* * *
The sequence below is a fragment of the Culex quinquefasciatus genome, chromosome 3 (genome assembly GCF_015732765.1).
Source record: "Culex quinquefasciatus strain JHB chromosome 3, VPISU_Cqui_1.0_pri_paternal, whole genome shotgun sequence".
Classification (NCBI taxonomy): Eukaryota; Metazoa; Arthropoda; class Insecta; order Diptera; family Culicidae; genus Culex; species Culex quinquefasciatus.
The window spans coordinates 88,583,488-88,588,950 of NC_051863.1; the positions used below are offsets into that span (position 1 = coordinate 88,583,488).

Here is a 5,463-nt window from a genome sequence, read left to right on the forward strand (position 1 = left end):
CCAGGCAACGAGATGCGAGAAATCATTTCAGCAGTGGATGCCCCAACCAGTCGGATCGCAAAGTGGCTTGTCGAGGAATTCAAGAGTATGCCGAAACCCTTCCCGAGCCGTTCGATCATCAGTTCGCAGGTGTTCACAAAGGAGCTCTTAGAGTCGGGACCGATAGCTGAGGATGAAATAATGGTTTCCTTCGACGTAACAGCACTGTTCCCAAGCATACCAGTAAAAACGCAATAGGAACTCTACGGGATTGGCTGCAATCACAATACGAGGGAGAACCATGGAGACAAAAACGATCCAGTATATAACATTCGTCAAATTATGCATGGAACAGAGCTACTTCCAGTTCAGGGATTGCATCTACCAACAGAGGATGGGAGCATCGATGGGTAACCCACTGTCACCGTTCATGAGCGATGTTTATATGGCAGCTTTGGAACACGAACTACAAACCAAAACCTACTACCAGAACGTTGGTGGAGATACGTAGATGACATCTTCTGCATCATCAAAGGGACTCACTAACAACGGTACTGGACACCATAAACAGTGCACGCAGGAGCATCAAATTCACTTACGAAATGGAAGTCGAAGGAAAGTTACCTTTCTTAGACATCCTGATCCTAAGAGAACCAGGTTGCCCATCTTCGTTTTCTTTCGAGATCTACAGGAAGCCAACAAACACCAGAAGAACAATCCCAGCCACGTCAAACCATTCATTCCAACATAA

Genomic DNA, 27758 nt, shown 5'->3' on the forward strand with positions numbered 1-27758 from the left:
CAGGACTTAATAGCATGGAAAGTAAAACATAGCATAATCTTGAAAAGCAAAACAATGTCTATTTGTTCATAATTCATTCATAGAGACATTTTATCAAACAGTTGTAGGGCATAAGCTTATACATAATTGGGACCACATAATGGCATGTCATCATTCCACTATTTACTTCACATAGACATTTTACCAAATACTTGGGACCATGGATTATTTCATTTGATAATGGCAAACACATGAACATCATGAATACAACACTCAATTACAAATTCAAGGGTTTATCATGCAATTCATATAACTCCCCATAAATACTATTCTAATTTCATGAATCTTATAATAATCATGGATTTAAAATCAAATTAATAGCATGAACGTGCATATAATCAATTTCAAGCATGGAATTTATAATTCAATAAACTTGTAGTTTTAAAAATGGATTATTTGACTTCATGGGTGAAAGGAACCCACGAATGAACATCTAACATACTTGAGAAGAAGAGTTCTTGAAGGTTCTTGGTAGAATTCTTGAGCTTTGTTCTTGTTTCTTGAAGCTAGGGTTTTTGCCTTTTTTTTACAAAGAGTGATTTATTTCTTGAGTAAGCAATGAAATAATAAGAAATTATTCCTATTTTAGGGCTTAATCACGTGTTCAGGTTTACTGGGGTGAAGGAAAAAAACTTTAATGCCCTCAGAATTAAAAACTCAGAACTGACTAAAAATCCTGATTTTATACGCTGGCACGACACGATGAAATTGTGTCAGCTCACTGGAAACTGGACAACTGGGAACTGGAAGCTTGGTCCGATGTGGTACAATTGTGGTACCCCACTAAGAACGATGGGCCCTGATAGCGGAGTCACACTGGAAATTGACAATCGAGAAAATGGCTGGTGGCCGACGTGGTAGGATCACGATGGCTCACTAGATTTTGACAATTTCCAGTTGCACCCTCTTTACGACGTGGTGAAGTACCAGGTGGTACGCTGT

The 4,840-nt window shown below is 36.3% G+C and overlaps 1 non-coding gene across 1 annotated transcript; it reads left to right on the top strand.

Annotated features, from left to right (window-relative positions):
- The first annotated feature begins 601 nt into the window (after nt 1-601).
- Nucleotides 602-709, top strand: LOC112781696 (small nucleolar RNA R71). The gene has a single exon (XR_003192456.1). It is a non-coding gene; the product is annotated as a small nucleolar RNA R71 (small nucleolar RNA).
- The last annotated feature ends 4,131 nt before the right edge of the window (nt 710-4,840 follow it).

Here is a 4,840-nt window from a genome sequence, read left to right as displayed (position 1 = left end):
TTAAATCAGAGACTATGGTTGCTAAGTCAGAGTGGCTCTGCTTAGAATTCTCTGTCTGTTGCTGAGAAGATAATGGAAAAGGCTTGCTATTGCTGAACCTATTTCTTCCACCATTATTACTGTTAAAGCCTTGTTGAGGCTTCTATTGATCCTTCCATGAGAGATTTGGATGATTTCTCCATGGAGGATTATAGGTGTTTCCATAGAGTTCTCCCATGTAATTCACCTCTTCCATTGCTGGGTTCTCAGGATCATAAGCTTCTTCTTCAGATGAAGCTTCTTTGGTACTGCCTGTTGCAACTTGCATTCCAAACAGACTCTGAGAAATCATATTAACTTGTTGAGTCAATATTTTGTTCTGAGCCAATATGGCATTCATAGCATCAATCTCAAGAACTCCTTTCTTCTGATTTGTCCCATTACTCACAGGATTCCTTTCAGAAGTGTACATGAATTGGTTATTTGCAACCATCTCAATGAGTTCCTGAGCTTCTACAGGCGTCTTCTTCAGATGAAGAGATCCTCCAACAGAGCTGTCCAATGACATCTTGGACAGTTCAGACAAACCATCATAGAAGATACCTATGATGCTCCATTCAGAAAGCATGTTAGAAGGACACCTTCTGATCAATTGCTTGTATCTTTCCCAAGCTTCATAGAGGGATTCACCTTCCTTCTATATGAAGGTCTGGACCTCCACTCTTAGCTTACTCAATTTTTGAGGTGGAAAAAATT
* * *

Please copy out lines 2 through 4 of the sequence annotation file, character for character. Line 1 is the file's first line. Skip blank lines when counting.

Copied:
Source record: "Culex quinquefasciatus strain JHB chromosome 3, VPISU_Cqui_1.0_pri_paternal, whole genome shotgun sequence".
Classification (NCBI taxonomy): Eukaryota; Metazoa; Arthropoda; class Insecta; order Diptera; family Culicidae; genus Culex; species Culex quinquefasciatus.
The window spans coordinates 88,583,488-88,588,950 of NC_051863.1; the positions used below are offsets into that span (position 1 = coordinate 88,583,488).